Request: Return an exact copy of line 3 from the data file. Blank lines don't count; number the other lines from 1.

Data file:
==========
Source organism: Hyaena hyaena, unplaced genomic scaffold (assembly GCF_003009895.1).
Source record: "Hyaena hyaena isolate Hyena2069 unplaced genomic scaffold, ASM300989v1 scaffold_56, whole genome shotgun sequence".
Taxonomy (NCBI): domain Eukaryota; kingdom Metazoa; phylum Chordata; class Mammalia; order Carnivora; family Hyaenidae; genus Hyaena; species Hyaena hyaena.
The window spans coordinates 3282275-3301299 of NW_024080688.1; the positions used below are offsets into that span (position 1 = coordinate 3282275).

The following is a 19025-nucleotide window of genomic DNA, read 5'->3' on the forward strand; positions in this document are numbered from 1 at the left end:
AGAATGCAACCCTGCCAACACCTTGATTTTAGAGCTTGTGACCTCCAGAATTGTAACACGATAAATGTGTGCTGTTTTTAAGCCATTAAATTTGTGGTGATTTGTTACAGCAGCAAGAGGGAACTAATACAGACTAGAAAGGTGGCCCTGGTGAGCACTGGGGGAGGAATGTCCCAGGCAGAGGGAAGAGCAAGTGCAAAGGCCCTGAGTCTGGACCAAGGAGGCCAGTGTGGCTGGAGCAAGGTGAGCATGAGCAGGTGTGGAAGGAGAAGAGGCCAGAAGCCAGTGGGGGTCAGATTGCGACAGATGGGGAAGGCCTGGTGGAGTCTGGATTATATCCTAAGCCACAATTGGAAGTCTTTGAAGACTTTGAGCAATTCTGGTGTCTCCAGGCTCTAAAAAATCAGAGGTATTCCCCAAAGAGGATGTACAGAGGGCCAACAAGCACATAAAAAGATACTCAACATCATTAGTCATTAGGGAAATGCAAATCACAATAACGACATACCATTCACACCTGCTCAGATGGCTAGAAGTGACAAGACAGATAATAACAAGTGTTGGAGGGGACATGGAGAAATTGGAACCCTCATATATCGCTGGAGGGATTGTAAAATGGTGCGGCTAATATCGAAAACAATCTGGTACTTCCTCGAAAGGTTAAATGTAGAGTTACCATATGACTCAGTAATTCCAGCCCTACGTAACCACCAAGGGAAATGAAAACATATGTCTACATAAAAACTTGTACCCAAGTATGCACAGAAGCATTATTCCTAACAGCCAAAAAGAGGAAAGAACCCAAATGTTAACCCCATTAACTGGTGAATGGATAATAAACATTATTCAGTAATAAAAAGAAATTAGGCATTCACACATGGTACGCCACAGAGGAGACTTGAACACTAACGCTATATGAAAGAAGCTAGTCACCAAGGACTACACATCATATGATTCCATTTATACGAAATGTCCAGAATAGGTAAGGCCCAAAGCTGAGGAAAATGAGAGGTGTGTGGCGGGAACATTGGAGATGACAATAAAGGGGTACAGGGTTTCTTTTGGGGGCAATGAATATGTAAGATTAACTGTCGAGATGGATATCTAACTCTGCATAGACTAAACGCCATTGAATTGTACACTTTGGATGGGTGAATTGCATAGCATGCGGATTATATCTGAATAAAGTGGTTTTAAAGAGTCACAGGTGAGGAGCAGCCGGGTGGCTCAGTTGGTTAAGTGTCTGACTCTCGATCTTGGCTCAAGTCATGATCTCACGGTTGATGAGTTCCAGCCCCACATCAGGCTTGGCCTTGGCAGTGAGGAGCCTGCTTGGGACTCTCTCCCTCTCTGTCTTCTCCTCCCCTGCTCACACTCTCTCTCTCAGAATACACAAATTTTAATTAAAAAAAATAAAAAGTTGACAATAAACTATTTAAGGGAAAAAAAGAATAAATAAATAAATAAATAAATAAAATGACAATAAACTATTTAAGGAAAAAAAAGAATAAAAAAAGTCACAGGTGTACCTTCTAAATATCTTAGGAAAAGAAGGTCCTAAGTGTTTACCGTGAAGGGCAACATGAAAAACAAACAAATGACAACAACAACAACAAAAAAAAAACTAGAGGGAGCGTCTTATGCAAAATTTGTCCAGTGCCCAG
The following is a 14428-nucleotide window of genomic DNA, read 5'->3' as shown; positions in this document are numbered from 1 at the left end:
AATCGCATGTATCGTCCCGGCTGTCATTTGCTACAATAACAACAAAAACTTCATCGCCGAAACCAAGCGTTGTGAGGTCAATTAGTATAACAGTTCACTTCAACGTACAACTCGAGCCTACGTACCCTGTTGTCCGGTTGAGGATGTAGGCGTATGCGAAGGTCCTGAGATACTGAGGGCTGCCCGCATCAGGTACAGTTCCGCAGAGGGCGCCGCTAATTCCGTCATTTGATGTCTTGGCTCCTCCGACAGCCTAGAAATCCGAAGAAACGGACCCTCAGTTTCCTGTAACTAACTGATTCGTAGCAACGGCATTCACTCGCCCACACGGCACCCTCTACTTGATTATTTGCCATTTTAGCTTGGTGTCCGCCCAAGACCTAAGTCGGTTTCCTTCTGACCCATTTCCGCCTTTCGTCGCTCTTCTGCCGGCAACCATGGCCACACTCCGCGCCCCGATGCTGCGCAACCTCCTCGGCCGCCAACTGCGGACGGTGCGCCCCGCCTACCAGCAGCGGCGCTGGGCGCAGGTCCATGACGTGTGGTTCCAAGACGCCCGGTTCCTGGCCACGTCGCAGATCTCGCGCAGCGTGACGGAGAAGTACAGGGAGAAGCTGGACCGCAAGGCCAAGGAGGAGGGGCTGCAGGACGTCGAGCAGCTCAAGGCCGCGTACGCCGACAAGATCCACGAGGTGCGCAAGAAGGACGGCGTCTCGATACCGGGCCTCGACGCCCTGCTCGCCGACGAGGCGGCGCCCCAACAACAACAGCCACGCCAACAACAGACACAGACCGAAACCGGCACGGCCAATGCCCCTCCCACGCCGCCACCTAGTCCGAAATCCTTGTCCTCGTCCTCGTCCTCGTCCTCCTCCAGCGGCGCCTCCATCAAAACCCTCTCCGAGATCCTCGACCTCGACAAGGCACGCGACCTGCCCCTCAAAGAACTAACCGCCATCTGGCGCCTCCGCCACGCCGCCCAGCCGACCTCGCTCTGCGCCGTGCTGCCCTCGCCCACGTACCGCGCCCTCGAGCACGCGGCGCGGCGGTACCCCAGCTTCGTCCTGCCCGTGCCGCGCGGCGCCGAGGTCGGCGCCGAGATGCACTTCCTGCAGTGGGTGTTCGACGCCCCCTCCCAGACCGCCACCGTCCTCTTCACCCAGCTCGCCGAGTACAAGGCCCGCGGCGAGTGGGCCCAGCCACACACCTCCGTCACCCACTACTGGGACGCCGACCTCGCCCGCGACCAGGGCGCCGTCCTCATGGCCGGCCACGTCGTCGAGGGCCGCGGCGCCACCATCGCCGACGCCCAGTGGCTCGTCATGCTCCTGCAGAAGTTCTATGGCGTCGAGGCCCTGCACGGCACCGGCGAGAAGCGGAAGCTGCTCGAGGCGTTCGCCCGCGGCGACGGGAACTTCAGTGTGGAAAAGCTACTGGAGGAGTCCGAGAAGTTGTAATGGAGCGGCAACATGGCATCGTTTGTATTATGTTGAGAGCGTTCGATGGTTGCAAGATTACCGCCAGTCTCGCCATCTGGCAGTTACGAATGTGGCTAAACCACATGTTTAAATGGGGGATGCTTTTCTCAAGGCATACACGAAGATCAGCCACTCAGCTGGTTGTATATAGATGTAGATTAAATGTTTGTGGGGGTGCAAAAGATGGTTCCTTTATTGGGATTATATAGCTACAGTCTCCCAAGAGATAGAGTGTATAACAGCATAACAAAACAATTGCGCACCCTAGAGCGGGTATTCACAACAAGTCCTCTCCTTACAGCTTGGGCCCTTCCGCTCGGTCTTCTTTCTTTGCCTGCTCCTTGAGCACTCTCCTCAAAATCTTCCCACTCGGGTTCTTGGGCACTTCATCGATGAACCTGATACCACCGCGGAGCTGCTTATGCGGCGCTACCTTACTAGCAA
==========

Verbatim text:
Taxonomy (NCBI): domain Eukaryota; kingdom Metazoa; phylum Chordata; class Mammalia; order Carnivora; family Hyaenidae; genus Hyaena; species Hyaena hyaena.